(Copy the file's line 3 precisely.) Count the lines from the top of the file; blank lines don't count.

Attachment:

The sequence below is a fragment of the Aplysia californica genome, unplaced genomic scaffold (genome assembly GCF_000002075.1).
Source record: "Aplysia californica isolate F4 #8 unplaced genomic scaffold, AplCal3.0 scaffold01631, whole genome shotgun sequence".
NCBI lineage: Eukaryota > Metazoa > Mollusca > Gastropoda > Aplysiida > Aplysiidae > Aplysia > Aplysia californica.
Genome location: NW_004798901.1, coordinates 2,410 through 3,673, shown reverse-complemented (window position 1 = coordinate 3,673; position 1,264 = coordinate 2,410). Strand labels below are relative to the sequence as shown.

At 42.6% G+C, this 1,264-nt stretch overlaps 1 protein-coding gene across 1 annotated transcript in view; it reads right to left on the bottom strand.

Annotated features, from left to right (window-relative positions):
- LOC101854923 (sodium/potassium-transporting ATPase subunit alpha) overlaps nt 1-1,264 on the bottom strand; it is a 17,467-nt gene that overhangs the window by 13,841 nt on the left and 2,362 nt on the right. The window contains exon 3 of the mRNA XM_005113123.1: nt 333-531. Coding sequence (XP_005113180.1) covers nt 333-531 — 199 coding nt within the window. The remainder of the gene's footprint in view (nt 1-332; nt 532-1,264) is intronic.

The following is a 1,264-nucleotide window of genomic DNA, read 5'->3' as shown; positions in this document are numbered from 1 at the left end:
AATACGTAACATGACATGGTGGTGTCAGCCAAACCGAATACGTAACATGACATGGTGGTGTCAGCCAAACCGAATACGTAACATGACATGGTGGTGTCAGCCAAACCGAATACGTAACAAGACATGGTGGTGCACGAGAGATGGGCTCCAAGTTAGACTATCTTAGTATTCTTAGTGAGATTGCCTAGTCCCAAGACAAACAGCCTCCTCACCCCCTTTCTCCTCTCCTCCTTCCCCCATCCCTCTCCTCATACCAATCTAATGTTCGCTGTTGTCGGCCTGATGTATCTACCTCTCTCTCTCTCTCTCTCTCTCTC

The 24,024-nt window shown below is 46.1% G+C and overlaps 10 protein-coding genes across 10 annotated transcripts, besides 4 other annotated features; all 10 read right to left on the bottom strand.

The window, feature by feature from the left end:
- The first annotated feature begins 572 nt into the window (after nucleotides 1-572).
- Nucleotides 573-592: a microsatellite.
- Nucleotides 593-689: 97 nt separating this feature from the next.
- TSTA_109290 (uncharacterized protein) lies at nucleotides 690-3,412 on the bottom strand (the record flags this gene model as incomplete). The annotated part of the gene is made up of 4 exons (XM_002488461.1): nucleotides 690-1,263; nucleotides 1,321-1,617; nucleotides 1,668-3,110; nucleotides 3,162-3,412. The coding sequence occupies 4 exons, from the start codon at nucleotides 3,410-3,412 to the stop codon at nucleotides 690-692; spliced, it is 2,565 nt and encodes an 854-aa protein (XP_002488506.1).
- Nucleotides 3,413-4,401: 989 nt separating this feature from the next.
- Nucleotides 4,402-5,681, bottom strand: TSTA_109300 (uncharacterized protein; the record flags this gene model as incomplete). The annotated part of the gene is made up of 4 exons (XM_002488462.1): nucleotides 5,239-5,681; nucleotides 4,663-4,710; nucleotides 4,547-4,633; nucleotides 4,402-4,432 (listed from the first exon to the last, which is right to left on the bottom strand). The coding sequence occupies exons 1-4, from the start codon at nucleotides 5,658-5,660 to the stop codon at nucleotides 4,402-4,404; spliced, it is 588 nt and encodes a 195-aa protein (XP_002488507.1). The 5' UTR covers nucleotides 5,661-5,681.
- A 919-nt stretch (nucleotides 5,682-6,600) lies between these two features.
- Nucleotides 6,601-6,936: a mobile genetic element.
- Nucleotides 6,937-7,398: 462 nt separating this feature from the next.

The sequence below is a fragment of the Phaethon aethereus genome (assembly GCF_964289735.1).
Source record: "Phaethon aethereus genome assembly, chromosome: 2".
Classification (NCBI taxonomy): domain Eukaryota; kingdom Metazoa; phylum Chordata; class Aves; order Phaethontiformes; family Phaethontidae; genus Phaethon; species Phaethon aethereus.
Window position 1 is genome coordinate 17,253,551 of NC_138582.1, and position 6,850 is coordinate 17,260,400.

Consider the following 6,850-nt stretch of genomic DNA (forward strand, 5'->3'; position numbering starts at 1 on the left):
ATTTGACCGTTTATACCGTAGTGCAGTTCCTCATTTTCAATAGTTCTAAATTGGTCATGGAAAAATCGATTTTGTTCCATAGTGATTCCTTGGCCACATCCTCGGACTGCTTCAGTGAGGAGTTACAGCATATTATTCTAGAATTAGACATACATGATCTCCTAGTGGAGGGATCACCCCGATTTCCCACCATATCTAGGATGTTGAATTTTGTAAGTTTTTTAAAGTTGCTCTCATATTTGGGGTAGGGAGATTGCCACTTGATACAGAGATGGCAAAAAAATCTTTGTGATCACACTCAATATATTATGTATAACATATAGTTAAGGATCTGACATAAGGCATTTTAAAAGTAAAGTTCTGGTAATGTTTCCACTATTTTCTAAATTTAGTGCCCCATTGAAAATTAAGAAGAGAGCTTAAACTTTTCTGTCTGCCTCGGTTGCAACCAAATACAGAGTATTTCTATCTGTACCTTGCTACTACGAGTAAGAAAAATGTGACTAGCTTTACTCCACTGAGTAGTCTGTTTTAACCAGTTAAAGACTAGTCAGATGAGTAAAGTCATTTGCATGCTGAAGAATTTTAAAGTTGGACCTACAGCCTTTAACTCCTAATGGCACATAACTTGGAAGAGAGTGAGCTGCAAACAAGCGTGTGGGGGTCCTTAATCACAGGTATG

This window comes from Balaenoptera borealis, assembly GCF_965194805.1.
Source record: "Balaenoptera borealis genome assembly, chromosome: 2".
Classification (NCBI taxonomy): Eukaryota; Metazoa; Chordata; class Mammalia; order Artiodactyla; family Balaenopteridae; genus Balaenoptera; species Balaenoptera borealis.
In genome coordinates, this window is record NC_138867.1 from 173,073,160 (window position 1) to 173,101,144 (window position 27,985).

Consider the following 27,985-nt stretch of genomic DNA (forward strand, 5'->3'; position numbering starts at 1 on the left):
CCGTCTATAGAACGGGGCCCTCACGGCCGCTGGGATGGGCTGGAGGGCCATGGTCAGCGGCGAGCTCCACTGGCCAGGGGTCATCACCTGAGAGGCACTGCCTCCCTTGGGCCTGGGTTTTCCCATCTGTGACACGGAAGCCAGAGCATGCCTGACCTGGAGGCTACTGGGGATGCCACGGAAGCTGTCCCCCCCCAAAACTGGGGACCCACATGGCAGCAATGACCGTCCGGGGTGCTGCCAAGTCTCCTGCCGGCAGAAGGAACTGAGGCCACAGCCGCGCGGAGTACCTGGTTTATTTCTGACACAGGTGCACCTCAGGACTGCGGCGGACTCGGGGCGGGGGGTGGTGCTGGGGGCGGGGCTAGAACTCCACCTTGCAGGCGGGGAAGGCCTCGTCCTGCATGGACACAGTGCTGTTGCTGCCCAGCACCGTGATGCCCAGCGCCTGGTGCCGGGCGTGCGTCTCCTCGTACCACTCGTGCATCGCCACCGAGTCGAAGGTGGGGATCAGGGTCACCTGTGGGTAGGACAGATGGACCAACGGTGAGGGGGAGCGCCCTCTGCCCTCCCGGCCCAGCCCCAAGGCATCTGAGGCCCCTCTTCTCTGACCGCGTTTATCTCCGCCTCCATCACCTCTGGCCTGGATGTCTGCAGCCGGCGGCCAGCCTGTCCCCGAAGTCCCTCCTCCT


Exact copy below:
NCBI lineage: Eukaryota > Metazoa > Mollusca > Gastropoda > Aplysiida > Aplysiidae > Aplysia > Aplysia californica.